Oregon streetcar gamble starts to pay off : The project to set up a US tram manufacturing capability in the Oregon city of Portland seems to be paying off. After last month’s order for six Czech-licensed cars for Portland, Oregon Iron Works has announced a USD 26 M order for seven trams of the 10T type from the Arizonan city of Tucson.

The Tucson version will have more powerful air conditioning. The city has enjoyed heritage tramway operation on city streets by a volunteer group for several years, and is now extending the tracks into the city to provide a city centre circulator.

It seems modern streetcars are being made quite close to the Greater Vancouver area.

28 May 2009

Influences on success of light rail – From ‘Future of Urban Transport: Learning from Success and Weakness: Light Rail’

May 26, 2009

The following is an excerpt from ”Future of Urban Transport: Learning from Success and Weakness: Light Rail” a study by Carmen Hass-Klau & Graham Crampton.

Influences on success

The available data allowed the effects of eleven different influences to be examined, using correlation and multivariate regression methods:

  • the average light rail speed,
  • population density 300m light rail corridors, following the lines,
  • monthly fare relative to the country’s GDP/Capita,
  • percentage of new light rail vehicles,
  • peak headway in minutes of light rail service,
  • park and ride spaces per light rail track/km,
  • pedestrian street length per city population,
  • % of passengers using travel cards,
  • light rail network density, number of public parking spaces in the city centre according to city centre size,
  • other suburban rail provision.

The four factors in bold are those which, on first analysis, seem to have statically significant effect on the overall indicator of success on their own, before considering their combined effect with other vehicles. The three strongest of these – travel card use, length of pedestrianized streets and corridor density, have positive effects, i.e. they improve the likelihood of the system scoring well in the combined measure of success. High levels of fares worked in the opposite direction.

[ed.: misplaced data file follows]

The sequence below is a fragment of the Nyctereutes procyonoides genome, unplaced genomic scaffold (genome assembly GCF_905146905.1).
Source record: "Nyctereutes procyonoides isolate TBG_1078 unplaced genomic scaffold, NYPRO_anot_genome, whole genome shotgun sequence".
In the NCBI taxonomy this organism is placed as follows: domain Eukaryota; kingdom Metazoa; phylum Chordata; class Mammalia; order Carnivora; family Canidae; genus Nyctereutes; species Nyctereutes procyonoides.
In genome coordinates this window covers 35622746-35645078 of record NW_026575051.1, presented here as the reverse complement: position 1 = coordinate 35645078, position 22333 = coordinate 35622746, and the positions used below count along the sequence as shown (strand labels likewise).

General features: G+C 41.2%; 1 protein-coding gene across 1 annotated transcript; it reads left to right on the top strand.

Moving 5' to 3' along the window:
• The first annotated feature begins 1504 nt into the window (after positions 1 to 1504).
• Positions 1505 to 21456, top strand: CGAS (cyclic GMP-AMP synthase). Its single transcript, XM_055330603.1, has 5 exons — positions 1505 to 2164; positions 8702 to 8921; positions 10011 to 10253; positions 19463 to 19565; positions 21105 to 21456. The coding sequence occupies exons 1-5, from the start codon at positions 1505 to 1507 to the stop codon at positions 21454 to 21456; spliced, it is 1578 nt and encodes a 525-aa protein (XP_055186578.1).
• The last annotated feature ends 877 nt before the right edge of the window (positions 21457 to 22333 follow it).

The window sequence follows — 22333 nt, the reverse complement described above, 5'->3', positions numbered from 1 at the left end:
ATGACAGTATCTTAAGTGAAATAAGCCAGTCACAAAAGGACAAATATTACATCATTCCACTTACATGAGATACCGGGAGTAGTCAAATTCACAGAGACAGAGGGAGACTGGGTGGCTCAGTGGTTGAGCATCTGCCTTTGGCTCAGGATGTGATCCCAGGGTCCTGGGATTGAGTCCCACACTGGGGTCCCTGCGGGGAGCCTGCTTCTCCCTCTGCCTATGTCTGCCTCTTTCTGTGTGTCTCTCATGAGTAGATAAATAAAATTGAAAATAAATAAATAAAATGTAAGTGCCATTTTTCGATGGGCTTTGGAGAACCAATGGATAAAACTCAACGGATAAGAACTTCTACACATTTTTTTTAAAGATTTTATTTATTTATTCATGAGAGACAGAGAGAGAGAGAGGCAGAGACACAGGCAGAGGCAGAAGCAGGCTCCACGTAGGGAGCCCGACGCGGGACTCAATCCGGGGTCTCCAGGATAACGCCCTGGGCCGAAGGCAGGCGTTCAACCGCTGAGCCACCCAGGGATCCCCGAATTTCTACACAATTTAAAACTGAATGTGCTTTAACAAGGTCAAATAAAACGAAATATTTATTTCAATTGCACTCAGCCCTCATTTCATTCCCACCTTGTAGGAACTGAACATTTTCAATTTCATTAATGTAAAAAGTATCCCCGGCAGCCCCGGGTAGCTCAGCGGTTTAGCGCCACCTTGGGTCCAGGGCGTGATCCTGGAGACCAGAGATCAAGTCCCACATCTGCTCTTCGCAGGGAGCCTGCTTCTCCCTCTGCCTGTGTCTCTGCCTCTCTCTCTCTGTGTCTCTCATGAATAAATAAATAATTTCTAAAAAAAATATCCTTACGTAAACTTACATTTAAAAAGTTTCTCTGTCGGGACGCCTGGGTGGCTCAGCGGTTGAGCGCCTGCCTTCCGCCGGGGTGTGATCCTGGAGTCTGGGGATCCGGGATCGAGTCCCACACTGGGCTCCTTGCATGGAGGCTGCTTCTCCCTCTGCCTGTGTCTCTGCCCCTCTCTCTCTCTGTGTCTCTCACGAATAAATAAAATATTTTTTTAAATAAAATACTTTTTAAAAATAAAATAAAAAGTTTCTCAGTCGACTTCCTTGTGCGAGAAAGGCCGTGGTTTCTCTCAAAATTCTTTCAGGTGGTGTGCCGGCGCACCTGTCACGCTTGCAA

To College, by Interurban?

May 22, 2009

The following article from the Light Rail now folks has some valuable lessons for those advocating for the Vancouver to Chilliwack Interurban. The following universities and colleges would be potential destinations for students: BCIT, Simon Fraser University, Kwantlen College (Cloverdale and Langley campuses), Trinity Western University, and the University of the Fraser Valley (Chilliwack Campus). Students attending these places of higher education, alone, could support a 30 minute Vancouver to Chilliwack Interurban service. Something to think about Mr. Falcon!

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University Station in Denver Colorado. The Valley Interurban stations would be much smaller in scale.

Light Rail Now! NewsLog
20 March 2009

Salt Lake: One-third of campus travel via light rail

In Salt Lake City, detractors of public transportation almost always with the aim of disparaging the impact of rail transit like to contend that public transit ridership is basically irrelevant in urban areas. To argue this, they often compare the ridership of a relatively weak transit system, or a single rail system, with virtually all the street and highway traffic of a huge region, typically much of which is outside the transit service area.

In reality, public transit in major urban areas tends to be a true workhorse, carrying much of the traffic load into concentrated, highly congested areas.

An excellent case in point would seem to be one of Salt Lake City’s TRAX light rail transit (LRT) lines that serves the University of Utah. Although TRAX ridership has somewhat “leveled off” since motor fuel prices dropped from the $4.50-per-gallon levels of last fall, an article in the Salt Lake Tribune (2009/02/16) reports that approximately 45,000 travelers a week ride the LRT system  representing 33% of total travel to the campus.

That means that even with the cost of using a car lower, and ridership down fully one-third of trips to the campus are handled by the Utah Transit Authority’s light rail service. That’s a relatively huge number of trips that would otherwise mean more private motor vehicles clogging streets and highways, and contending with one another for scarce parking … and a lot less pressure on the university administration to devote valuable real estate to providing more parking facilities.

So much for the “irrelevance” of rail transit at least in Salt Lake City.